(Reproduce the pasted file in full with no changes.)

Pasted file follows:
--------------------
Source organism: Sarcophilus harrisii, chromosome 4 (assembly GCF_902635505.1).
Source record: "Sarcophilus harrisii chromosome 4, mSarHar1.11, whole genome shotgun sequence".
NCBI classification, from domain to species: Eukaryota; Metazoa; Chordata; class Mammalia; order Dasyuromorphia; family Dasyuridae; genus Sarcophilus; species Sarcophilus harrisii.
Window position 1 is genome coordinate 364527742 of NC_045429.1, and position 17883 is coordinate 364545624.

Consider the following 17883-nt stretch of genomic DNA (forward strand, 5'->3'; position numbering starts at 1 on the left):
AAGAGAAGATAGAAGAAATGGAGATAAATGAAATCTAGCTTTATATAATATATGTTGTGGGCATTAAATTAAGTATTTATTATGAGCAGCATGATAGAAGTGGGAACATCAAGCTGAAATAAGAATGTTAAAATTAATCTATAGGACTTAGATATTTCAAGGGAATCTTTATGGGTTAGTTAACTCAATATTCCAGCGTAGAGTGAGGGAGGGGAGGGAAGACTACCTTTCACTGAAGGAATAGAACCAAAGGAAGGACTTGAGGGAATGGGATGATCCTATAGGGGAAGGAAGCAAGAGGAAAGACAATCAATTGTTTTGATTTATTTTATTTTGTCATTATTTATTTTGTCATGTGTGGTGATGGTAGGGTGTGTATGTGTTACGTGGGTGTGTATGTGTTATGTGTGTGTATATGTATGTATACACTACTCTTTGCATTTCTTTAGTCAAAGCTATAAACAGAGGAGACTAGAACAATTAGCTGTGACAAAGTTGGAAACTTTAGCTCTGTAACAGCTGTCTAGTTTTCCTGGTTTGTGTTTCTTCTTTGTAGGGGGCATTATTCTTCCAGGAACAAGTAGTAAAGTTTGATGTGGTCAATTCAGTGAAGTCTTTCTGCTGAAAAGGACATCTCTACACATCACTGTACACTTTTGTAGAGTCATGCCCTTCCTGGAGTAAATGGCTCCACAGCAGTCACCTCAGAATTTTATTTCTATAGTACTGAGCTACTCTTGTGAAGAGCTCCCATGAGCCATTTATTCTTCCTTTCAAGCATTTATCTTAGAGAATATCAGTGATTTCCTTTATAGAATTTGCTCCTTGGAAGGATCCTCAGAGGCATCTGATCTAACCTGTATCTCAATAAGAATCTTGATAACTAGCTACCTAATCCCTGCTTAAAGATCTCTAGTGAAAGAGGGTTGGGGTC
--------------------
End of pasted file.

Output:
Source organism: Sarcophilus harrisii, chromosome 4 (assembly GCF_902635505.1).
Source record: "Sarcophilus harrisii chromosome 4, mSarHar1.11, whole genome shotgun sequence".
NCBI classification, from domain to species: Eukaryota; Metazoa; Chordata; class Mammalia; order Dasyuromorphia; family Dasyuridae; genus Sarcophilus; species Sarcophilus harrisii.
Window position 1 is genome coordinate 364527742 of NC_045429.1, and position 17883 is coordinate 364545624.

Consider the following 17883-nt stretch of genomic DNA (forward strand, 5'->3'; position numbering starts at 1 on the left):
AAGAGAAGATAGAAGAAATGGAGATAAATGAAATCTAGCTTTATATAATATATGTTGTGGGCATTAAATTAAGTATTTATTATGAGCAGCATGATAGAAGTGGGAACATCAAGCTGAAATAAGAATGTTAAAATTAATCTATAGGACTTAGATATTTCAAGGGAATCTTTATGGGTTAGTTAACTCAATATTCCAGCGTAGAGTGAGGGAGGGGAGGGAAGACTACCTTTCACTGAAGGAATAGAACCAAAGGAAGGACTTGAGGGAATGGGATGATCCTATAGGGGAAGGAAGCAAGAGGAAAGACAATCAATTGTTTTGATTTATTTTATTTTGTCATTATTTATTTTGTCATGTGTGGTGATGGTAGGGTGTGTATGTGTTACGTGGGTGTGTATGTGTTATGTGTGTGTATATGTATGTATACACTACTCTTTGCATTTCTTTAGTCAAAGCTATAAACAGAGGAGACTAGAACAATTAGCTGTGACAAAGTTGGAAACTTTAGCTCTGTAACAGCTGTCTAGTTTTCCTGGTTTGTGTTTCTTCTTTGTAGGGGGCATTATTCTTCCAGGAACAAGTAGTAAAGTTTGATGTGGTCAATTCAGTGAAGTCTTTCTGCTGAAAAGGACATCTCTACACATCACTGTACACTTTTGTAGAGTCATGCCCTTCCTGGAGTAAATGGCTCCACAGCAGTCACCTCAGAATTTTATTTCTATAGTACTGAGCTACTCTTGTGAAGAGCTCCCATGAGCCATTTATTCTTCCTTTCAAGCATTTATCTTAGAGAATATCAGTGATTTCCTTTATAGAATTTGCTCCTTGGAAGGATCCTCAGAGGCATCTGATCTAACCTGTATCTCAATAAGAATCTTGATAACTAGCTACCTAATCCCTGCTTAAAGATCTCTAGTGAAAGAGGGTTGGGGTC